The White House
Office of the First Lady
For Immediate Release May 12, 2010
Remarks by the First Lady at National Military Family Association Summit
Georgetown University Conference Center, Washington, D.C.
12:36 P.M. EDT
MRS. OBAMA: Thank you. Thank you, everyone. Thank you all so much. (Applause.) Please, thank you. You know I get embarrassed by too much clapping. (Laughter.)
Thank you. I am thrilled to be here. And I want to start by thanking Mary for that very kind introduction and for her life of service, more than 30 years as an Army spouse, proud mother to six children — you would never know — (laughter) — and all six of whom serve in the Armed Services, and now, your leadership as chair of the National Military Family Association. We are just grateful for your work. And thank you and your entire family for your outstanding service to this country. Let’s give Mary a round of applause. (Applause.)
And to everyone here at NMFA — that’s a tongue twister for me; isn’t it for you? — (laughter) — thank you so much for bringing us all together for this very important summit. And I hear things have been going really well.
I want us to give a big round of applause to the person who I understand put this all together, Executive Director Joyce Raezer. And I know she’s out there. Where is Joyce? There you are. (Applause.) Thank you. Thank you for everything. (Applause.)
As Mary said, as First Lady I’ve had the extraordinary opportunity to help shine a spotlight on the amazing service of our military families — all of your families.
And I’m so grateful to be joined in this effort by a truly wonderful partner in this work. She’s a Blue Star mom and a champion of our National Guard and Reserve families, my friend, Dr. Jill Biden.
As many of you heard, Jill couldn’t be here because her son Beau was admitted to the hospital yesterday, but he is expected to make a full recovery, and our thoughts and prayers are with the entire Biden family.
So together, Jill and I have tried to help make sure that the voices of military families — your voices — make sure that they are heard here in Washington, to help make sure that your priorities are America’s priorities.
And I say that we’ve tried “to help” because, of course, this is really what all of you do every single day. So, I’d like to thank you all, all the organizations joining us today from across the country — military families representing military families, spouses and leaders in your own right, including Deborah Mullen who is here and to whom Jill and I are so grateful for her thoughtful advice and friendship along the way, as well as all of the spouses of the Joint Chiefs and senior enlisted advisors. Let’s give Deborah a round of applause. (Applause.) I know she’s very embarrassed about that, but — (applause.)
I’d also like to thank our partners inside and outside of government who have joined us here, including researchers whose pioneering work is guiding this summit. And I look forward to seeing your Blueprint for Action, which can help guide our national efforts as we work to serve our military families even better.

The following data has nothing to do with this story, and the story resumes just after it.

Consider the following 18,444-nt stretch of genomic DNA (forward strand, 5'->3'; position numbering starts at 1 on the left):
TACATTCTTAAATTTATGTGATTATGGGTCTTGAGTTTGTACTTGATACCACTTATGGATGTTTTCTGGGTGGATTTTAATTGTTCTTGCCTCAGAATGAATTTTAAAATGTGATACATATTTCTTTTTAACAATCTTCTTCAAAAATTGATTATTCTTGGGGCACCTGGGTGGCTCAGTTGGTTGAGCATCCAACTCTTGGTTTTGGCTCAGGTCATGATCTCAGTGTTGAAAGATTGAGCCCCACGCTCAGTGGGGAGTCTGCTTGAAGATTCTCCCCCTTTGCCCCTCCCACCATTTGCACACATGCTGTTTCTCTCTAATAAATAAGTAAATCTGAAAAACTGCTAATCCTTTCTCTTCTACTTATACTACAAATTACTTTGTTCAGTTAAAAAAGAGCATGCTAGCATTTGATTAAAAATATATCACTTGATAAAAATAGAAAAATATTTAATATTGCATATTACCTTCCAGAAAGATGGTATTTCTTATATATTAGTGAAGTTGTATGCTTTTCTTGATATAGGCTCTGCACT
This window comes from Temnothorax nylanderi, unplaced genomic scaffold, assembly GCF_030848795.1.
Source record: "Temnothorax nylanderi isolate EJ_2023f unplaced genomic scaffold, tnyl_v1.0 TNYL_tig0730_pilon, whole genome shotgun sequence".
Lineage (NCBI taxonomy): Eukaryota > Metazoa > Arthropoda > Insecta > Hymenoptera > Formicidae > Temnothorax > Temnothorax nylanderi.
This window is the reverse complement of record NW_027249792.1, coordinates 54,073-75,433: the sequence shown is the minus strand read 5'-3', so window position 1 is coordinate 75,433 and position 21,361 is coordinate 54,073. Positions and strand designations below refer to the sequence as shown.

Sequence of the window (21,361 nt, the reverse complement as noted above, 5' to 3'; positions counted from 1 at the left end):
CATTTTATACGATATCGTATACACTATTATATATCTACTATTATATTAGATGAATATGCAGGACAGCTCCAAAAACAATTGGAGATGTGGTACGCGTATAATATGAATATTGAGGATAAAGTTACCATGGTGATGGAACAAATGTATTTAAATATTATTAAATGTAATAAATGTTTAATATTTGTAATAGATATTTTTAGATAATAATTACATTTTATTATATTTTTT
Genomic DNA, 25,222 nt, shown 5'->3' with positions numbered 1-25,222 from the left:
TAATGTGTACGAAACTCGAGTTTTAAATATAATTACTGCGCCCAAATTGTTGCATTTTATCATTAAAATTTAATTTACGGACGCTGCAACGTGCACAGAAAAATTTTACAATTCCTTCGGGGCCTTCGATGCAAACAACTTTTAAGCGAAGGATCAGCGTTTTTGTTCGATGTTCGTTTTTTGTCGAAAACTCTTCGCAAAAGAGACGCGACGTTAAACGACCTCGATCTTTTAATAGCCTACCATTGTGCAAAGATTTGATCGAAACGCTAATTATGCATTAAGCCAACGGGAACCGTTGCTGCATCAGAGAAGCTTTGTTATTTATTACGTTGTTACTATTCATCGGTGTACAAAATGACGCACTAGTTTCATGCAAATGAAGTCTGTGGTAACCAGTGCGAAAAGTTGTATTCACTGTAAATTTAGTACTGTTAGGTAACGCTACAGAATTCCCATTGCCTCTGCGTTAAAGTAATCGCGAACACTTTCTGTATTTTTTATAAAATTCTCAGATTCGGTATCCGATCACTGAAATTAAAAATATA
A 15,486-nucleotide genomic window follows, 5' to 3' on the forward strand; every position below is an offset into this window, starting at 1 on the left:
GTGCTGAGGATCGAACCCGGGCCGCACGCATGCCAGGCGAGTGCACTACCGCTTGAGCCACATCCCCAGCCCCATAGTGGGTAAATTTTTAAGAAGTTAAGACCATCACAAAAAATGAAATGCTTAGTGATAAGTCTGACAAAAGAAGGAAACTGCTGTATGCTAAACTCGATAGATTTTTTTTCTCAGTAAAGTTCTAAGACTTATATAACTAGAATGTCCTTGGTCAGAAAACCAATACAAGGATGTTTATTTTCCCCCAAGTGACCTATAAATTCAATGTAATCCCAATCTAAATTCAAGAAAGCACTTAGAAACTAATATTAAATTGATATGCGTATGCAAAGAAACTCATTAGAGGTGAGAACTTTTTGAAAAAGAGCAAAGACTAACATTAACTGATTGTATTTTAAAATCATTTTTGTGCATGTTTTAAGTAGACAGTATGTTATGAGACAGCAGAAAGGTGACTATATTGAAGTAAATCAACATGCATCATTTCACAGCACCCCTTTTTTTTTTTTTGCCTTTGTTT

As organizations, as individuals, each of you has made a profound difference in the lives of so many families. But we’re here today because we know that, like the NMFA says, “Together we’re stronger.” Together we’re stronger.
So I couldn’t think of a better time and place to come together and discuss a subject that we all know needs to assume its rightful place in America’s agenda — and that is the state of our military families — where we are today; where we’re going — our vision of a nation that truly supports our military families, not just now, but over the long term; and finally, how, as a country, we can turn our vision into reality.
The first part of our task is to recognize the state of our military families today.
And I want every American to understand what you all see every day. We know that our military families are some of the most patriotic, some of the most dedicated, the most service-oriented Americans you will ever meet. They are spouses who somehow manage to do it all — like the woman from Michigan who wrote to me saying — she said, “I wear many hats — career woman, mother of three daughters, and a soldier’s wife.” She described the everyday challenges of holding the family together during her husband’s deployment. But she added, “I am proud of my husband and so very proud to be a soldier’s wife.”
They are families that, even as they serve the nation, they still find time to serve their own communities — like the Gordons, who I met during the Toys for Tots drive at the Marine base at Quantico. They spent so much time collecting toys for other children that they had to bring their family’s Christmas tree into the collection center so they could actually enjoy it. (Laughter.)
But we also know that after more than eight years of war, with just 1 percent of our population — our troops –doing 100 percent of the fighting, that these strong families are being tested like never before.
They are resilient, so they don’t always show it. And they are proud, so they don’t always talk about it. So a lot of Americans don’t always see it. But these are the hard realities that you know.